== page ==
I have to say that I find it a very odd way to purchase anything. Apart from having to deal with the kind of lighting that makes your passport photograph look as thought it was taken by a 4 year old, you’ve got customers and staff that are reminiscent of the extras in George Romero’s horror film classic, Night of the Living Dead. Anyway, the thing I wanted, a mini-hair-trimmer, which was about £10.00, seemed like a pretty straightforward purchase, I mean, what could go wrong? When I returned home I removed all of the absolutely unnecessary, wasteful packaging and retrieved the trimmer. I slid the on-switch forward - nothing happened. Now, although I’m pretty useless at anything electrical, after several attempts at trying to get the trimmer to work - it was clear the device was faulty. I rewrapped it and headed back to the shop that gets its name from an ancient Greek City to get a refund.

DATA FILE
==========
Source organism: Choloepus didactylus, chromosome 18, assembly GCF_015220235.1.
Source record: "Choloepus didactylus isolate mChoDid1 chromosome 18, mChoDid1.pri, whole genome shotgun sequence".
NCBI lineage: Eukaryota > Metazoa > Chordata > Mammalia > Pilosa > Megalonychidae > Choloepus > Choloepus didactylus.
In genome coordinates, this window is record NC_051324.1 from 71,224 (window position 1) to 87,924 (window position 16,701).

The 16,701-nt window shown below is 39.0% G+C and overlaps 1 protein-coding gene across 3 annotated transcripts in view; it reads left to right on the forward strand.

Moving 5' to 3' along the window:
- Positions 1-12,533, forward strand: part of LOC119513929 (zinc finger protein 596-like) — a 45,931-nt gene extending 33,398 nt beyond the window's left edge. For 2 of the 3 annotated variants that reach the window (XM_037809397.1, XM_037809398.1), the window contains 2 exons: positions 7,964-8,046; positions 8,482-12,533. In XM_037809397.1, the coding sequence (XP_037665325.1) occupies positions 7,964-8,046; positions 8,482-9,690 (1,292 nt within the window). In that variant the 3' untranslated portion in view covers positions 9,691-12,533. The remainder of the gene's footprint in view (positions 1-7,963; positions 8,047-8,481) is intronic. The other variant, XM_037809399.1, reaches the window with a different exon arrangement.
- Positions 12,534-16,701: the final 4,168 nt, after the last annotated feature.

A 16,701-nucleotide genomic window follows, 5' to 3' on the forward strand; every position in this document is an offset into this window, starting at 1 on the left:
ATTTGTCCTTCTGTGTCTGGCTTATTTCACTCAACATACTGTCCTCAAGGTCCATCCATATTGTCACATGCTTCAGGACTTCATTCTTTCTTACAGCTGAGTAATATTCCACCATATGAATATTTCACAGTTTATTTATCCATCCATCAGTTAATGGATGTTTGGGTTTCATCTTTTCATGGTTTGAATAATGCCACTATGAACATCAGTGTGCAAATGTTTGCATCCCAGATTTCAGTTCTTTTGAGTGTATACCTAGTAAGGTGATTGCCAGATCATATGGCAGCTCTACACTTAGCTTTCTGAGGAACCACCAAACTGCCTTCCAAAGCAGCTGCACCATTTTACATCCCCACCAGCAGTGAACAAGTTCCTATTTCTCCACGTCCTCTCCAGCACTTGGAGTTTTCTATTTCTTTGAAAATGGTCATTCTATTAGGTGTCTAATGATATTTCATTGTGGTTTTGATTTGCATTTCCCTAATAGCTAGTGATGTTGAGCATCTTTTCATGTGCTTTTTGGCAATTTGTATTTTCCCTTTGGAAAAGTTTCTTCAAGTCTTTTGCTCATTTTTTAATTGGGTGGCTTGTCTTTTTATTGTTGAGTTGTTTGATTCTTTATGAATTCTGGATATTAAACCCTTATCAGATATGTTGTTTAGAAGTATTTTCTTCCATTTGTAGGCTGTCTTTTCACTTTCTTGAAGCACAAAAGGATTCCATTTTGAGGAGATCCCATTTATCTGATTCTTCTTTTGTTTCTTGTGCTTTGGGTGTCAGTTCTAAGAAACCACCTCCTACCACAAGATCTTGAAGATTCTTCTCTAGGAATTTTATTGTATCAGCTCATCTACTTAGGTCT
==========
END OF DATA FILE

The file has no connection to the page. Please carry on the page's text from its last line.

To cut a long story short, after a very long wait, an assistant told me that any electrical item opened by a customer, cannot be returned for an exchange, refund or credit. That was company policy and that was that. I explained that had I not opened the packaging, I wouldn’t have discovered that the item was damaged. There was a deadly silence followed by a repetition of company policy. I expected to hear “Computer says no.” When I realised that this person was not going to help me, or for that matter speak to me like a human being, I asked to speak to the Manager. The Manager arrived and yet again, read out the company policy. I told him I was now fully aware of the company’s policy regarding the return of electrical items. It was then that I realised it was time for me to use a different tack. I thought I’d try to appeal to the Manager’s common sense, you know, really basic stuff. So I asked how he would feel if he made a purchase, un-wrapped the item only to find that it wasn’t in working order. This seemed to elicit a positive response! He said he understood and on this occasion would exchange the item. However, there were two catches: the first being that I must exchange the trimmer for a more expensive model. And the second catch was that I must take out insurance for the item. I said that this was not acceptable. Suddenly his tone changed and he went all robotic on me, again he explained the company’s policy regarding returns. I left the premises.